Do you enjoy winter?
I do. Surprisingly, the desert Southwest has definite seasons and winters can get cold with temps dipping into the 20’s.
|Frost-damaged natal plum|
Do you like spending hours pruning and fertilizing your plants? Or maybe you are tired of having to spend money on monthly visits from your landscaper.
|Gulf Muhly ‘Regal Mist’|
|Mexican Honeysuckle (Justicia spicigera)|
|Baja Fairy Duster
Baja Fairy Duster (Calliandra californica) has truly unique flowers that are shaped like small feather dusters. The red flowers appear spring through fall and occasionally in winter.
Maintenance: Prune back by 1/2 in late winter, removing any frost damage. Avoid pruning into ’round’ shapes. Baja Fairy Duster has a lovely vase-shape when allowed to grow into its natural shape.
Hardy to 20 degrees.
Angelita Daisy (Tetraneuris acaulis formerly, Hymenoxys acaulis) is a little powerhouse in the garden. Bright yellow flowers appear throughout the entire year.
Maintenance: Clip off the spent flowers every 3 months.
Hardy to -20 degrees.
Plant in full sun in groups of 3 around boulders. Pair with Firecracker Penstemon for color contrast. Thrives along walkways in narrow areas that receive full, reflected sun.
So, I will be heading to the television studio early Tuesday morning with my sister, who will help me set up and take photos of the whole experience. I promise to share the video link for those of you who would like to watch it 🙂
**For more of my favorite ‘fuss free’ plants, check out my latest post.
The other evening, my husband and I got away for a few hours to go and see a movie. On our way, we stopped by for dinner at El Pollo Loco.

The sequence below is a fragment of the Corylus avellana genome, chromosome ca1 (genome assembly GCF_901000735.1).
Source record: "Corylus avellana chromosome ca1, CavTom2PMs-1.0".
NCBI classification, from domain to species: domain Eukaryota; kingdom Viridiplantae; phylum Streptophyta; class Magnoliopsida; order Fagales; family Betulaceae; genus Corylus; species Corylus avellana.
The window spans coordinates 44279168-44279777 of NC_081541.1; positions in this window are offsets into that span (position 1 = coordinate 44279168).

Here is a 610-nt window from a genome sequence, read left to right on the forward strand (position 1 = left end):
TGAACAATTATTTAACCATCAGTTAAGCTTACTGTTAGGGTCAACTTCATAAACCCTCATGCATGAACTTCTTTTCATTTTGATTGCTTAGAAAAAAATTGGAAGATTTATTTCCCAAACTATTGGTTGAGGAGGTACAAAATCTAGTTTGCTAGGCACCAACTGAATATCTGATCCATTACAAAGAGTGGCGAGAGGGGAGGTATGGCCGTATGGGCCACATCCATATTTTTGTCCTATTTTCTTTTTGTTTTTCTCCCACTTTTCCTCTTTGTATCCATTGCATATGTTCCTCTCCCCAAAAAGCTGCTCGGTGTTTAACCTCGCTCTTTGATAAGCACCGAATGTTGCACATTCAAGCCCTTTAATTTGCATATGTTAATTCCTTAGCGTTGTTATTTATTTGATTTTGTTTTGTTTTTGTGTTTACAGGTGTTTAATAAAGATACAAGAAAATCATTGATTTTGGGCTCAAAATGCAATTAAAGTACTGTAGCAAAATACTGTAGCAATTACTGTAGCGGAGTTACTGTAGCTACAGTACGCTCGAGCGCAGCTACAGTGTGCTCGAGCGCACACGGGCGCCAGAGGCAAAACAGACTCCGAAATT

As we were leaving, I looked toward the drive-thru and saw numerous Valentine (Eremophila maculata ‘Valentine’) shrubs.
|Arizona Yellow Bells with frost damage.|
|‘Rio Bravo’ Sage needing a trim.|
I absolutely love this time of year. The weather is gorgeous and everything is in bloom. Although the afternoons can get a little hot, the mornings are still cool and a perfect time for a walk through the neighborhood.
Now before we leave on our walk, I almost always bring my camera with me, because you never know what you might see. Today, along with my husband, I brought 2 special guests with me….
|Bush Morning Glory|
|Australian Bottle Tree|
I guess it the horticulturist in me, but along with the beautiful, I tend to look at the ugly as well. Thankfully, with gardening ‘ugliness’ is usually short-lived. I can’t wait until everything is in full bloom!
Come join us for ‘Part Two’ of our spring time walk later this week….
It is so nice to be back home from my Midwest road trip. My mother and I had a wonderful time, but it is so good to be home. I think the best part was walking off the plane and seeing my husband waiting with a bouquet of flowers 🙂
I just finished pruning my Red Bird-of-Paradise (Caesalpinia pulcherrima), taking off about 1/3 of the height. This helps to promote additional flowers in early October.
The keyword here is to prune lightly, not severely prune. By pruning carefully at this time, it will help your plants look better throughout the winter months instead of looking messy and overgrown. Light pruning will also enable your plants to produce some new growth before the weather cools down and most plants stop growing.
Another plant that this works well for is many of your Lantana species. Lantana often suffers frost damage in the winter (in zones 9 and below) and by pruning lightly, it will minimize the size of the unsightly frost damage in winter.
In general, this method of pruning works well for most summer-flowering shrubs and perennials.
If you’d like to learn more about pruning shrubs in the desert garden, I invite you to learn more about my popular online pruning workshop. I’ve helped countless people just like you learn how to maintain beautiful, flowering shrubs with pruning twice a year or less!